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Nutrition to Win

"You must never confuse faith that you will prevail in the end—which you can never afford to lose—with the discipline to confront the most brutal facts of your current reality, whatever they might be."

- Admiral James Stockdale


As parents, we often have to hold to equal AND opposite realities in tension. It’s what Jim Collins dubbed The Stockdale Paradox in his book Good to Great. Admiral Stockdale was a naval aviator in Vietnam, and after being shot down was a POW for 7 years in the infamous Hanoi Hilton. In his interview with Jim Collins, he noted the following:

"I never lost faith in the end of the story, I never doubted not only that I would get out, but also that I would prevail in the end and turn the experience into the defining event of my life, which, in retrospect, I would not trade."

When Collins asked who didn't make it out of Vietnam, Stockdale replied:

Oh, that's easy, the optimists. Oh, they were the ones who said, 'We're going to be out by Christmas.' And Christmas would come, and Christmas would go. Then they'd say, 'We're going to be out by Easter.' And Easter would come, and Easter would go. And then Thanksgiving, and then it would be Christmas again. And they died of a broken heart.

This may seem like a far cry from parenting and nutrition. There are certainly lessons in this for each of us in a number of areas. But let’s be honest: As Parents, we all know how critical nutrition is for our boys, and we know the greatness to which they aspire and we hope to enable is built on the mundane foundation of nutrition. We also know the sisyphean effort of trying enable our children to eat properly...more so when we roll them out of bed at 5am to be at a 7am tournament warm-up.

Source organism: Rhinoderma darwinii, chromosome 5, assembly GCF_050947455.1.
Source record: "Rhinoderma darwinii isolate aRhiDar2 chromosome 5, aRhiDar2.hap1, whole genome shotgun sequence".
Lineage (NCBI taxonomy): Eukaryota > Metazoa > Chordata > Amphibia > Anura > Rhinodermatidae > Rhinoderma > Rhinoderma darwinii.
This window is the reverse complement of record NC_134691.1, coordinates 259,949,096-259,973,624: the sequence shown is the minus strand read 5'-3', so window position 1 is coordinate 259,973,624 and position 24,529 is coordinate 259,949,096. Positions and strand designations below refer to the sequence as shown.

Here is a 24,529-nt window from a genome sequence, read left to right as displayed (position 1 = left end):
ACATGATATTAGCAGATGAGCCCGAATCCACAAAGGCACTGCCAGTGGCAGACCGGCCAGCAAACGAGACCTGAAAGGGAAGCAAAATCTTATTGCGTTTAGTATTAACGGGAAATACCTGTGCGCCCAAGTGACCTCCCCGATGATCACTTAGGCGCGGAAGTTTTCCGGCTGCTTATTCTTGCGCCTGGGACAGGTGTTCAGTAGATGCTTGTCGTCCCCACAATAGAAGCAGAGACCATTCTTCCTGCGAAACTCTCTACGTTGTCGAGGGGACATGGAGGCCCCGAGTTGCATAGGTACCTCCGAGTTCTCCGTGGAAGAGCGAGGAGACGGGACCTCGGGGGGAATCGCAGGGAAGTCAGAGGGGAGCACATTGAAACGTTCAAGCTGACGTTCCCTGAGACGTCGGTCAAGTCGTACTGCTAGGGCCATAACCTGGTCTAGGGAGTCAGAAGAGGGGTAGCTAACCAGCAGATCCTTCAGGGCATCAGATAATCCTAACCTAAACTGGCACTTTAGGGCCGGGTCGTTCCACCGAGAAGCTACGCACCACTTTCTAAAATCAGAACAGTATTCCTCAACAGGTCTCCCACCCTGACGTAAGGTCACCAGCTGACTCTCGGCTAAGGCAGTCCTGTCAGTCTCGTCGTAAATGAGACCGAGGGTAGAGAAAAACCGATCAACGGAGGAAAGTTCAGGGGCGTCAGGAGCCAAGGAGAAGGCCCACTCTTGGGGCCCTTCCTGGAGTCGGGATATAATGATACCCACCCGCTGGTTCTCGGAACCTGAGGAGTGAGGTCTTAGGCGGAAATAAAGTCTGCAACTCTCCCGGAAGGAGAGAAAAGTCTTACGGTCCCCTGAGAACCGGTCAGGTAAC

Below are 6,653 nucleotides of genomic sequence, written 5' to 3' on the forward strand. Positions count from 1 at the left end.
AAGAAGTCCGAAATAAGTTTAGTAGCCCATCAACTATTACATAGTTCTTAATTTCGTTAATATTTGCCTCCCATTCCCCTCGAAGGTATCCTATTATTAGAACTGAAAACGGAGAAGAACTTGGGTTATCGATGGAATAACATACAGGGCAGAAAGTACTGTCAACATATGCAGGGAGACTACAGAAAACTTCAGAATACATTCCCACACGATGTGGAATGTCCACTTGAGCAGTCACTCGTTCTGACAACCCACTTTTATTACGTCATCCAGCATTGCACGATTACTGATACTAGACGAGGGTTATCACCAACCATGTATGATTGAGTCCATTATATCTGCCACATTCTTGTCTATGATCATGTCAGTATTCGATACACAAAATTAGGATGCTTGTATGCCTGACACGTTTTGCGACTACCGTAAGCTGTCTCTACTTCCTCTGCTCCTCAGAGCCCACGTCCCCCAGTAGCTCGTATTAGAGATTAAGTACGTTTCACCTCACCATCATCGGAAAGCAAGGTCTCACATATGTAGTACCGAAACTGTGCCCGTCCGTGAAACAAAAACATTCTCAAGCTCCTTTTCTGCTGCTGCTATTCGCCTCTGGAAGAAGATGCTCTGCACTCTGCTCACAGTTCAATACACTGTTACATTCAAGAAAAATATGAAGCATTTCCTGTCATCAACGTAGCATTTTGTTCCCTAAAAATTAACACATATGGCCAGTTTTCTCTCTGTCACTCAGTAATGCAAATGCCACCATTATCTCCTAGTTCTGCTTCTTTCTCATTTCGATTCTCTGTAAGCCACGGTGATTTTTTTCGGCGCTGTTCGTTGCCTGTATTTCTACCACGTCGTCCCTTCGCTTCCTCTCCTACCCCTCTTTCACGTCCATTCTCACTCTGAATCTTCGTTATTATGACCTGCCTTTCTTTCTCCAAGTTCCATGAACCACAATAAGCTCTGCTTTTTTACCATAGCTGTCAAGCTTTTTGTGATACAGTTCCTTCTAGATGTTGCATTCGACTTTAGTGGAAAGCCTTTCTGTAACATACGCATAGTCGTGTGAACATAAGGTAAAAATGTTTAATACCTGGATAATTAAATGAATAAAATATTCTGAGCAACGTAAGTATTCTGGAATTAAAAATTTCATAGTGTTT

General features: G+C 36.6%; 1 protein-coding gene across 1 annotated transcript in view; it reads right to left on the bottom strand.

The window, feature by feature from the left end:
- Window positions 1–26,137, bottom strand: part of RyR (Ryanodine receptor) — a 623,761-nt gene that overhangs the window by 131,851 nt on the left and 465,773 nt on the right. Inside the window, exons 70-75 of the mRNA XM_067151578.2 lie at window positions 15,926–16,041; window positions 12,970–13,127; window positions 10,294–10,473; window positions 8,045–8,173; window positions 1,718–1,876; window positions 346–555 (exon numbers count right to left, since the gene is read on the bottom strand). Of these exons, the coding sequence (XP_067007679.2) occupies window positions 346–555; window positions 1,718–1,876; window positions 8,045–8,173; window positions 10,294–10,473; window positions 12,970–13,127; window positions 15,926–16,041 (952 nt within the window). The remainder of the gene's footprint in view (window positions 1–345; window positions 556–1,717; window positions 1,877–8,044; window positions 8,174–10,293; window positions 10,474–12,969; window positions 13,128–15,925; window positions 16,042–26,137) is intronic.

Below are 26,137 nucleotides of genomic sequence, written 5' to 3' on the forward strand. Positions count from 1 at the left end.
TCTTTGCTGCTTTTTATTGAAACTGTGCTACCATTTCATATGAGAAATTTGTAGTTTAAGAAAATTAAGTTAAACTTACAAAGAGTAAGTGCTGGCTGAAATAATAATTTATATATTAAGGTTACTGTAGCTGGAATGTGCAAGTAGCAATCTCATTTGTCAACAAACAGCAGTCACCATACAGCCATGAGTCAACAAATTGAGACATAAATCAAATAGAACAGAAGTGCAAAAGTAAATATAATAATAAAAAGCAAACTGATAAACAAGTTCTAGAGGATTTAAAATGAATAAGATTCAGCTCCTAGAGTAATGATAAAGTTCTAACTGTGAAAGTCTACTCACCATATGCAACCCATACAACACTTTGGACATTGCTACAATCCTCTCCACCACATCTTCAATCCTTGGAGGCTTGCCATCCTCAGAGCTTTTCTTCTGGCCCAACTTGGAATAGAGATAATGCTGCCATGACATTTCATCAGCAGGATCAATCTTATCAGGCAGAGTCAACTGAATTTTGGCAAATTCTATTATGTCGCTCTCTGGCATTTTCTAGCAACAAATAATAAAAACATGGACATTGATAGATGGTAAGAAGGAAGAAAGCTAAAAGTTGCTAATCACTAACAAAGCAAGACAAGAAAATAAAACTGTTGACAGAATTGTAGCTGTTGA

At Bay to Bay, we’re going to embrace brutal honesty in acknowledging that having teenage boys eat properly before, during, and after tournaments (much less the rest of the week) is a tall hill to climb. We are also going to hold unwaveringly to the faith that we can make a difference in their eating, both for volleyball and as a foundation for the rest of their lives.

Attached is a one page document called “Bay to Bay Tournament Nutrition.” It came as the result of a couple conversations I had with parents asking for help with nutrition. Bay to Bay sponsored a private nutritional counseling session to work through a set of guidelines for our club to use to help the boys properly fuel up. This will be an ongoing journey... I hope that this helps get us going.

Two things stood out to me:

  1. Eating a snack within 30min of finishing a game is critical to replenishing glycogen - which is the key energy store for competing. After 30-60mins, it takes longer to replenish that, so the boys may experience a small drop in energy.

  2. The boys should be drinking WAY MORE WATER. They should be urinating every 2-3 hours. No joke. Along with low glycogen, being dehydrated is one of the most prominent factors in low energy (i.e. end of day crash).

Both of these disciplines are:

  1. Not fun to talk about

  2. Almost impossible to imagine the boys giving a lick about

  3. An opportunity to establish a competitive differentiator for the Bay teams, and help the teams enjoy those late matches (i.e win).

Couple other quick thoughts (I’ll build these out more in the future)

  1. On a tournament day, there is a dance of pre & post workouts, and at times they can be the same thing. The key is this: healthy and appropriate portions of protein and carbohydrates (and a ton of water).

  2. Carbohydrates are what refill glycogen reserves, so making sure the boys are getting something to eat right after a match is important (See the Snack Ideas for help)

  3. PB&J or PB&banana are both one of several great post-game quick snacks.

  4. Limit excess fat and fiber. These, while healthy in their own place, can (when eaten in excess) cause sluggishness during athletic performance.

-Scott Morris

The “Bay to Bay Nutrition” guide was built by Haley Hall from Results Food Coaching


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